The Puerto Rican lizard Anolis cristatellus
pictured above has adapted to the cooler winters
of Miami. Credit: Manuel Leal, Duke.
A new study shows that the Puerto Rican lizard Anolis cristatellus has adapted to the cooler winters of Miami. The results also suggest that this lizard may be able to tolerate temperature variations caused by climate change.
"We are not saying that climate change is not a problem for lizards. It is a major problem. However, these findings indicate that the thermal physiology of tropical lizards is more easily altered than previously proposed," said Duke biologist Manuel Leal, co-author of the study, which appears in the Dec. 6 issue of The American Naturalist.
Scientists previously proposed that because lizards were cold-blooded, they wouldn't be able to tolerate or adapt to cooler temperatures.
Humans, however, introduced Puerto Rican native A. cristatellus to Miami around 1975. In Miami, the average temperature is about 10 degrees Celsius cooler in winter than in Puerto Rico. The average summer temperatures are similar.
Leal and his graduate student Alex Gunderson captured A. cristatellus from Miami's Pinecrest area and also from northeastern Puerto Rico. They brought the animals back to their North Carolina lab, slid a thermometer in each lizard's cloaca and chilled the air to a series of cooler temperatures. The scientists then watched how easy it was for the lizards to right themselves after they had been flipped on their backs.
The lizards from Miami flipped themselves over in temperatures that were 3 degrees Celsius cooler than the lizards from Puerto Rico. Animals that flip over at lower temperatures have higher tolerances for cold temperatures, which is likely advantageous when air temperatures drop, Leal said.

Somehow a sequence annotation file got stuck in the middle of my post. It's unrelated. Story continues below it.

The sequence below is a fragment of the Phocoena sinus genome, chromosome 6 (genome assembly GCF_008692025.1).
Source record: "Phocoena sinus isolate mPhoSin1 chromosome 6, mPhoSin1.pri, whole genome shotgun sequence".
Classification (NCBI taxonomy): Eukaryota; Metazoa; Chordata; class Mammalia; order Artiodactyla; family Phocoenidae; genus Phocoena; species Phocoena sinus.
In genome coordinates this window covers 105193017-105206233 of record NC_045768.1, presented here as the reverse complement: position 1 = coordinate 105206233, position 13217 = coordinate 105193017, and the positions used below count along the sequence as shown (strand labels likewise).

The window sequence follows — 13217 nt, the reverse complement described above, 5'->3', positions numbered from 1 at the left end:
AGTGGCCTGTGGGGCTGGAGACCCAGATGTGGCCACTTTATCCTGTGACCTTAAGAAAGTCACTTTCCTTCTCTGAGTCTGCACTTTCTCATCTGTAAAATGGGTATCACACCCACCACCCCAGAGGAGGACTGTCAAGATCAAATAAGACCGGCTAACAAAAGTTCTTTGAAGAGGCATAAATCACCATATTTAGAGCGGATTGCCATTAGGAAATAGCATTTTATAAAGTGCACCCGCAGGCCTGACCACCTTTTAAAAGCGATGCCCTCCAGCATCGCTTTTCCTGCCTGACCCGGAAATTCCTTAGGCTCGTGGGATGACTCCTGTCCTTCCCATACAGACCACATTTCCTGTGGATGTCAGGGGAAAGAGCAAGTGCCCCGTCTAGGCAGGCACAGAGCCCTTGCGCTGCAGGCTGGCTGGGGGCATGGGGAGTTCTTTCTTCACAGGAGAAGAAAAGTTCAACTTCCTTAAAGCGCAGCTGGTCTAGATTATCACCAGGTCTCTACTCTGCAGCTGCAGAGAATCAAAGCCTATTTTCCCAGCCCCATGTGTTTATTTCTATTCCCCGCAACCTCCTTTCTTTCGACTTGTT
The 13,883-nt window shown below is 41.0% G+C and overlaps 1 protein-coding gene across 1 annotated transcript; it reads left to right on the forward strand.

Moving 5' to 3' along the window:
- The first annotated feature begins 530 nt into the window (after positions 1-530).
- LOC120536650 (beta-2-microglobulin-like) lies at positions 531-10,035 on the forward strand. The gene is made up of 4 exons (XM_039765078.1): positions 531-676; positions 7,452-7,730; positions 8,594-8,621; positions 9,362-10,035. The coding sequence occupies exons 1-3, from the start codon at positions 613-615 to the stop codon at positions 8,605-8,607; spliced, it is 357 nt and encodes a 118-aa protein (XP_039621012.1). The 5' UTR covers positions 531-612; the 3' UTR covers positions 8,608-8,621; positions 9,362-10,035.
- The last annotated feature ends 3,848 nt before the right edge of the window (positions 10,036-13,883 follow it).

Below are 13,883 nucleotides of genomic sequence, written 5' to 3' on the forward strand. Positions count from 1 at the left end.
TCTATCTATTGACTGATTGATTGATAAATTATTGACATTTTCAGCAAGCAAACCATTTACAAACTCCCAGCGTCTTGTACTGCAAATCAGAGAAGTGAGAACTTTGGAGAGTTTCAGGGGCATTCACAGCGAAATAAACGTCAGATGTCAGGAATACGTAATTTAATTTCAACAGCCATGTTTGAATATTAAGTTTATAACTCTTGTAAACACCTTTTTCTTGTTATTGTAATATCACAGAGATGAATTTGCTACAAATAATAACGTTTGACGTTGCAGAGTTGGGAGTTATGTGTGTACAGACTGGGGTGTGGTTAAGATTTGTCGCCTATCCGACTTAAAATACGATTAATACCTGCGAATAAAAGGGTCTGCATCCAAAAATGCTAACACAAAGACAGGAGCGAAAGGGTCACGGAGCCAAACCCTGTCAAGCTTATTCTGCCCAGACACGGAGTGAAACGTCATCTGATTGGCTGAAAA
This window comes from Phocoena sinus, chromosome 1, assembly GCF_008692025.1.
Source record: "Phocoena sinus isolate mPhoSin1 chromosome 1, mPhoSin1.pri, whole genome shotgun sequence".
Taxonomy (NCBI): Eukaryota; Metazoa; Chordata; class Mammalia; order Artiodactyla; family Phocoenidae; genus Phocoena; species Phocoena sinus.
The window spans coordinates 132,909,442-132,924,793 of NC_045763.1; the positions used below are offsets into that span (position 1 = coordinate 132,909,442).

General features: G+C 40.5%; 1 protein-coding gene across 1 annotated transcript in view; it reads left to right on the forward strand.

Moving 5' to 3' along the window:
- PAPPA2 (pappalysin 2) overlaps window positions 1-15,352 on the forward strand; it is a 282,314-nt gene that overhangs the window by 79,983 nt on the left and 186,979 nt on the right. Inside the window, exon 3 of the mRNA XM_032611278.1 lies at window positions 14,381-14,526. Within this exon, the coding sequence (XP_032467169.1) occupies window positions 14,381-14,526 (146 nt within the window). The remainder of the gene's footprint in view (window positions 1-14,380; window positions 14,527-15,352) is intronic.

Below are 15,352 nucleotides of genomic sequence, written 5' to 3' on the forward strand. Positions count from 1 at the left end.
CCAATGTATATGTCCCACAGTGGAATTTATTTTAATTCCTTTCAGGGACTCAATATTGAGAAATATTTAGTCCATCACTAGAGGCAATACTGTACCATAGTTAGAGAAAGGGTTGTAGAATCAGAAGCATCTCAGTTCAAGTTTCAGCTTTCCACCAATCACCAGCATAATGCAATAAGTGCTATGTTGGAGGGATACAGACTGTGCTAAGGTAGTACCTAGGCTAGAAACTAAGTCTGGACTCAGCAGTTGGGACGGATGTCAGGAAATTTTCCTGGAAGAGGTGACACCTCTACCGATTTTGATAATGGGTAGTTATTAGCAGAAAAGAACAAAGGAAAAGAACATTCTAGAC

"It is very easy for the lizards to flip themselves over when they are not cold or not over-heating. It becomes harder for them to flip over as they get colder, down to the point at which they are unable to do so," he said.
At that point, called the critical temperature minimum, the lizards aren't dead. They've just lost control of their coordination. "It is like a human that is suffering from hypothermia and is beginning to lose his or her balance or is not capable of walking. It is basically the same problem. The body temperature is too cold for muscles to work properly," he said.
Leal explained that a difference of 3 degrees Celsius is "relatively large and when we take into account that it has occurred in approximately 35 generations, it is even more impressive." Most evolutionary change happens on the time scale of a few hundred, thousands or millions of years. Thirty-five years is a time scale that happens during a human lifetime, so we can witness this evolutionary change, he said.
The lizards' cold tolerance also "provides a glimpse of hope for some tropical species," Leal added, cautioning that at present scientists don't know how quickly tolerance to high temperatures -- another important consequence of climate change -- can evolve.
He and Gunderson are now working on the heat-tolerance experiments, along with tests to study whether other lizard species can adjust to colder temperatures.
Manuel Leal, Alex R. Gunderson. Rapid Change in the Thermal Tolerance of a Tropical Lizard. The American Naturalist, 2012; 180 (6): 815 DOI: 10.1086/668077